As I understand it, the maximum radius of the observable universe will be about 62.9 billion ly (at t = ∞). Does it mean that the observable universe will reach a maximum mass (baryonic + dark matter)? And if so, is there an easy way/plot to find out what it will be and how it will change afterwards?

And does it work the other way - was there a minimum mass just after the big bang? I'm asking because I'd like to create a plot of the mass of observable universe (dark + baryonic) vs time.


1 Answer 1


Yes, the mass of the observable Universe increases from $\sim 0$ at Big Bang, asymptotically to a maximum of $\sim 10^{24} M_\odot$.

The particle horizon

The observable Universe is, at any time $t$, the region from within which light has had the time to reach us in $t$. This region is bounded by the particle horizon (PH), the radius $r_\mathrm{PH}$ of which always increases.

If there were no dark energy (DE), $r_\mathrm{PH}$ would increase to arbitrarily large values — in other words, there would be no galaxy in the Universe, no matter how distant, that we could not receive light from, if we're just patient enough (in principle, that is. In practise light from very distant galaxies would be diluted and redshifted beyond detectability, but that's not the point here).

Physical vs. comoving coordinates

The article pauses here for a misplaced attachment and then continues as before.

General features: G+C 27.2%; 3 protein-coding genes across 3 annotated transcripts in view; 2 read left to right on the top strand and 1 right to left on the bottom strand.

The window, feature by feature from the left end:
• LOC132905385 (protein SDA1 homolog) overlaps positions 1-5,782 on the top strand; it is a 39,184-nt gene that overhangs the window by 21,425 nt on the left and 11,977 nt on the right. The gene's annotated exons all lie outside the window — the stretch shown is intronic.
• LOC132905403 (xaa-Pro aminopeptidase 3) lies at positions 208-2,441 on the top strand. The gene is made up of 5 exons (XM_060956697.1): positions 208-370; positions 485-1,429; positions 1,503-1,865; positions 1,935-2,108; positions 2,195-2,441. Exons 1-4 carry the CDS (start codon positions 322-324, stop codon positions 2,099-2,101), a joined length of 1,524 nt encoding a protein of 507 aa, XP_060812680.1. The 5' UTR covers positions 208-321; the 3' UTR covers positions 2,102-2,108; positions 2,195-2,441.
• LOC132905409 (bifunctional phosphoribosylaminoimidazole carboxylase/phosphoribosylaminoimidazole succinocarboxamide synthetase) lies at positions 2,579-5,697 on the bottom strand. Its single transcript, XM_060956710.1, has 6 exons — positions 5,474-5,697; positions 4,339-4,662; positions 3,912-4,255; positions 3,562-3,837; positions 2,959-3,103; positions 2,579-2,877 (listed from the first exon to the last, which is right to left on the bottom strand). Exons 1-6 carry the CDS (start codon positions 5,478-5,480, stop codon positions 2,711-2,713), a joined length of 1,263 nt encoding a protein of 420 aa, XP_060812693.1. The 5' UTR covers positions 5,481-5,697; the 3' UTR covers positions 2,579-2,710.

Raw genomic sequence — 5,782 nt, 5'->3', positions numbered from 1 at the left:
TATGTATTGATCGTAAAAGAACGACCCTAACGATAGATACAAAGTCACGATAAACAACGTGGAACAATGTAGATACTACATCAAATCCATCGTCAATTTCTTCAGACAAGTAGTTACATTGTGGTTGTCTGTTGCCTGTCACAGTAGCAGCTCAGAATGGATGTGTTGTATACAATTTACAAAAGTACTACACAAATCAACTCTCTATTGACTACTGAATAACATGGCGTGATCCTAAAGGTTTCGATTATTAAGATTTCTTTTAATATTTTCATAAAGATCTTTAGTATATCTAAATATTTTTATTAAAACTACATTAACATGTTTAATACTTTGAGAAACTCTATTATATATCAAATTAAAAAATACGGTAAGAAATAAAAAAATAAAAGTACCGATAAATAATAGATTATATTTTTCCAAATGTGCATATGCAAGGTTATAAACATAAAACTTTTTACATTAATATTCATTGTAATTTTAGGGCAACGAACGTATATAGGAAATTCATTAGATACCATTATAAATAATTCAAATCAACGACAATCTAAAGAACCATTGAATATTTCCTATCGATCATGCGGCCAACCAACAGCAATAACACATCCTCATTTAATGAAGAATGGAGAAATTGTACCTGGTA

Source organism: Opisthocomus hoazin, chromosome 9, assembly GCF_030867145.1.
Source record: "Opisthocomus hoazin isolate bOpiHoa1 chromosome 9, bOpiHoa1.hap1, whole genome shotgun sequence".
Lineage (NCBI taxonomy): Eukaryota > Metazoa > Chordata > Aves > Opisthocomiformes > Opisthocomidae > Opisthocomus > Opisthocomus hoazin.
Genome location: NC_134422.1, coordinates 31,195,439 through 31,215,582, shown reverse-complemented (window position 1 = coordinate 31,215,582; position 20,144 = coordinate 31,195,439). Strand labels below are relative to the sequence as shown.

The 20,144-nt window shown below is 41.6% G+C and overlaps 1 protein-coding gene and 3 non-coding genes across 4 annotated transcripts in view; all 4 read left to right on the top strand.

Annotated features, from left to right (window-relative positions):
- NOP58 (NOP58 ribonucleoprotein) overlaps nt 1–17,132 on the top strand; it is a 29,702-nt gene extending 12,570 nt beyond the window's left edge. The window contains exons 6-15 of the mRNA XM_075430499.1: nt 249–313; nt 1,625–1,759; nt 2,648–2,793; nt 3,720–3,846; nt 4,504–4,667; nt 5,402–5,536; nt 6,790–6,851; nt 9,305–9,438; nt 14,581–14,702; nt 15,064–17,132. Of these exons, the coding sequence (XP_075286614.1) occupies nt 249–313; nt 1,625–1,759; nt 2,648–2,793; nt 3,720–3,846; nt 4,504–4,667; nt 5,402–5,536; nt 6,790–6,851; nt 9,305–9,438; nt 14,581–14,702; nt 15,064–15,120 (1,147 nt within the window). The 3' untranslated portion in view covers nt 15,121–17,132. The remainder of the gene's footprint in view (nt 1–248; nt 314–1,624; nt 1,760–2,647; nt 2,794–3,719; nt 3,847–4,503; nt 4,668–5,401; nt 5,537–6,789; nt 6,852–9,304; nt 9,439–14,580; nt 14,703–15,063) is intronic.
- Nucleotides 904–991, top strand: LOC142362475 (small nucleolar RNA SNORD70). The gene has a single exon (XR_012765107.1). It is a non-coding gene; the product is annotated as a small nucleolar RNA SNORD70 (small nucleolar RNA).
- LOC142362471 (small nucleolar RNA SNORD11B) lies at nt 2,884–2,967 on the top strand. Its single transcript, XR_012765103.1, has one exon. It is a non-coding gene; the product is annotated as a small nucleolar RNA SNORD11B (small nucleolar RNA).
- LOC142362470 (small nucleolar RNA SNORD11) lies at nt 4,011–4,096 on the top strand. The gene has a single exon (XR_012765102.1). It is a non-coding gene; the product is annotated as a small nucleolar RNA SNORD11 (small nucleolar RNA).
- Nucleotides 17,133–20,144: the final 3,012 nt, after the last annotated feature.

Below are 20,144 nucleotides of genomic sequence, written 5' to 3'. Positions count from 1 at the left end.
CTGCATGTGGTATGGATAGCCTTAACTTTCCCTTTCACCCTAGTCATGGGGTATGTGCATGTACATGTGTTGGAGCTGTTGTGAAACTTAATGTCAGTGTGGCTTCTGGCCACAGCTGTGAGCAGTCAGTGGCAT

However, DE accelerates the Universe exponentially, which does set a maximum distance. As you say, $r_\mathrm{PH}(t\rightarrow\infty) \simeq 63\,\mathrm{Glyr}$, but this value is in comoving coordinates, i.e. the coordinates that expand along with the Universe. These coordinates aren't "physical"; physical coordinates are what you would measure if you magically froze the Universe and laid out measuring rods. They do however have units of distance, and are defined by $$ r_\mathrm{phy} = a(t)\,r_\mathrm{com}, $$ where $a(t)$ is the "scale factor" of the Universe, a number that describes the expansion.

By definition, $a$ is set to $1$ today, so today physical and comoving coordinates coincide. When in the past $a$ was, say, $0.5$, all galaxies were closer to each other in physical coordinates, but their comoving coordinates were (almost) the same.

In comoving coordinates we can write the distance to the PH as the conformal time $\eta$, times the speed of light $c$: $$ \begin{array}{rcl} r_\mathrm{PH,com}(t) & = & c \eta(t) \\ & = & c \int_0^t \frac{dt'}{a(t')} \\ & = & c \int_{0}^{t_0}\frac{dt'}{a(t')} + c \int_{t_0}^t \frac{dt'}{a(t')} \\ & = & c \int_{0}^{t_0}\frac{dt'}{a(t')} - c \int_t^{t_0}\frac{dt'}{a(t')} \end{array} $$